ISSUES OF OWNING A BUSINESS IN THAILAND – Yesterday we received a number of emails from foreign business owners in Thailand after we told a number of sources that we wanted to pen an article on the issues of running a business in Thailand.
One of our sources ventured;
“To avoid needing a Work Permit in Pattaya – I have heard a few times that all a ¹Farang needs to do is work at City Hall one day a month and volunteer as a Policeman one night a month and the Mayor will sign an exemption for you.
No matter what job you are doing, you will not need a Work Permit.
This, in my view, only perpetrates corruption and goes a long way towards tarnishing Pattaya’s reputation even more than it is.”
¹ Farang is a generic Thai word for someone of European ancestry, no matter where they may come from – see Wikipedia
Well, if true that’s one way to getting around the issue of obtaining a work permit but actually getting a work permit doesn’t appear to be the issue that most foreigners have. From our investigations it would appear that obtaining a work permit does involve a fair degree to effort in that there are reams of paperwork and the requirement to apply for the Work Permit in country outside of Thailand.
Why foreigners are required to apply for the Work Permit in a foreign country, such as Singapore? We were told;
“You can’t apply for a Work Visa in Thailand. You are required to leave the country and apply at one of the Thai Embassies in countries such as Singapore.”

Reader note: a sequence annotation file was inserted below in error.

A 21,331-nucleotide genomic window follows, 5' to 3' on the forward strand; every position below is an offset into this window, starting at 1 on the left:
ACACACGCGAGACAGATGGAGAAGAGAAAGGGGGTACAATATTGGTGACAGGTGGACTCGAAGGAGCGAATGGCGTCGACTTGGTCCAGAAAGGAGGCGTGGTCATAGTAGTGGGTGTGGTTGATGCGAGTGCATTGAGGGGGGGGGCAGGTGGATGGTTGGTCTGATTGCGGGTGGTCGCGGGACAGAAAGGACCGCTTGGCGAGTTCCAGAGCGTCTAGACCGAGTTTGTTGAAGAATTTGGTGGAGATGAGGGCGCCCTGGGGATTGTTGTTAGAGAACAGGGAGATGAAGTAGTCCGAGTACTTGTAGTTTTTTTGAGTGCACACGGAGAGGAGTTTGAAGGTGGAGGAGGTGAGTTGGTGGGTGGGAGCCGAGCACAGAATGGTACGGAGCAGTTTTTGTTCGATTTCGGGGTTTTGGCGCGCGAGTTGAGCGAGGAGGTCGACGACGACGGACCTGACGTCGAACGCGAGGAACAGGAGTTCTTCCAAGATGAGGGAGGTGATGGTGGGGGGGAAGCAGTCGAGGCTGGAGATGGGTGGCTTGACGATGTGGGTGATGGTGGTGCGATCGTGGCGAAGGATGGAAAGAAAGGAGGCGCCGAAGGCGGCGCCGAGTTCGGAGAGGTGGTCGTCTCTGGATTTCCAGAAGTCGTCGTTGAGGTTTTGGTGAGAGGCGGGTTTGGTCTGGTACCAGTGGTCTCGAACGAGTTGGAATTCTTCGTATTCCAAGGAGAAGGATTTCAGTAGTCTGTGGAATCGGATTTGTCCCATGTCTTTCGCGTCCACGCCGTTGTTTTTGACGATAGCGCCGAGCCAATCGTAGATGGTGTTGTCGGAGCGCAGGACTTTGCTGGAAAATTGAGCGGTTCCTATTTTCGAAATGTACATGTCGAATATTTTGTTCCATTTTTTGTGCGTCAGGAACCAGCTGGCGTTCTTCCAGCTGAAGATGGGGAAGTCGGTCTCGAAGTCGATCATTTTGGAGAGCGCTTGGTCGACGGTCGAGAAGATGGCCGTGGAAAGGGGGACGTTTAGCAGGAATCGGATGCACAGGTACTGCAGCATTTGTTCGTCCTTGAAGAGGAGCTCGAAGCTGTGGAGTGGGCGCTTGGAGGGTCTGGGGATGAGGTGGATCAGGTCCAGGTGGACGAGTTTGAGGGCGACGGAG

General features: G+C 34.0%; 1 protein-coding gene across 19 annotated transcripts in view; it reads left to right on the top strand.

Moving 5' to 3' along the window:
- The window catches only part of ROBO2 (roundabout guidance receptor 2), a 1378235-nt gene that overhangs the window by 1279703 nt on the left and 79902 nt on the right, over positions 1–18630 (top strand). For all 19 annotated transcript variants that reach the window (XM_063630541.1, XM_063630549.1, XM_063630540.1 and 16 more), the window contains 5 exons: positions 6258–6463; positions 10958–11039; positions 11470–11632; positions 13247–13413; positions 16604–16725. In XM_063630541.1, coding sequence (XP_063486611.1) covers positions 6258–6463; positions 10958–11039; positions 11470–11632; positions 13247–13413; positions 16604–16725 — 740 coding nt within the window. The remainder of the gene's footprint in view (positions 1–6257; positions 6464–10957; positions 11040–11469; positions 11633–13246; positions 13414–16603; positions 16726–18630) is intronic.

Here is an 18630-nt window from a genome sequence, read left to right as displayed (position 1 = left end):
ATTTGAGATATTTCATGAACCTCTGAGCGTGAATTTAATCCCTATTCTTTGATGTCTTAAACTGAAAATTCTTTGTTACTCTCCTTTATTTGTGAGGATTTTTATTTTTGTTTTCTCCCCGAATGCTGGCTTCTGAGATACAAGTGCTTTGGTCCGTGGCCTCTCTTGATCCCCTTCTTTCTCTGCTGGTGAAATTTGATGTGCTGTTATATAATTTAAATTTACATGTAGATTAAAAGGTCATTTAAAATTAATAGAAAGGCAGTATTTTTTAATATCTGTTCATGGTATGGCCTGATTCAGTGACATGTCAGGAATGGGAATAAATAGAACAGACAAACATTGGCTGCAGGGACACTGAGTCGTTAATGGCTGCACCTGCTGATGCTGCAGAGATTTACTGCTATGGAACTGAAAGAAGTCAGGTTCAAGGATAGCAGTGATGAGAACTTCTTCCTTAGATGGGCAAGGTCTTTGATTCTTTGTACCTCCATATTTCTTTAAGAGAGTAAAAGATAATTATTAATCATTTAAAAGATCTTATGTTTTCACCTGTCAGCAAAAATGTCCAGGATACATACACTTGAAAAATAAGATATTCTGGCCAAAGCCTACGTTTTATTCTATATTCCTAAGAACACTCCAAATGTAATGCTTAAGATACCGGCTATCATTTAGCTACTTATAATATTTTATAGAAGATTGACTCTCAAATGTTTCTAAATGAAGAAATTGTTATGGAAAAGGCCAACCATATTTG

This I find rather perplexing as there appears no logical reason why the Thai authorities would require a person to leave Thailand to apply. You would think that the Thai authorities would have rather kept the fees for such an application within the country and therefore helped the economy.
Surely sending someone out of the country to pay a visa fee in that country only attributes to the bleeding to cash the Thai authorities could use? On that note this requirement is extended for the application of marriage visas and from an outsiders perspective makes no sense.
Once the appropriate Work Permit / Visa has been obtained is it plain sailing? According to our sources running a business is akin to walking on coals due to the extremely restrictive nature of what type of work the foreign owner may do. There are strict rules of what tasks may be performed by the permit holder and anything performed outside this could result in a fine or even jail time.
Accounting appears to be another issue that foreigners have. Yes it’s agreed that all countries have accounting requirements that must be adhered to but many of our sources tell us that the Thai authorities require foreign businesses to go well beyond what is required for a company solely owned by a Thai.
One of our sources, on the issue of VAT and more importantly VAT Refunds told us;
“Traditionally the authorities try to avoid giving VAT refunds. If pushed they will issue you a credit. You work off your credit over a period by not paying any VAT you owe and you eventually end up at zero. This happens with all size companies.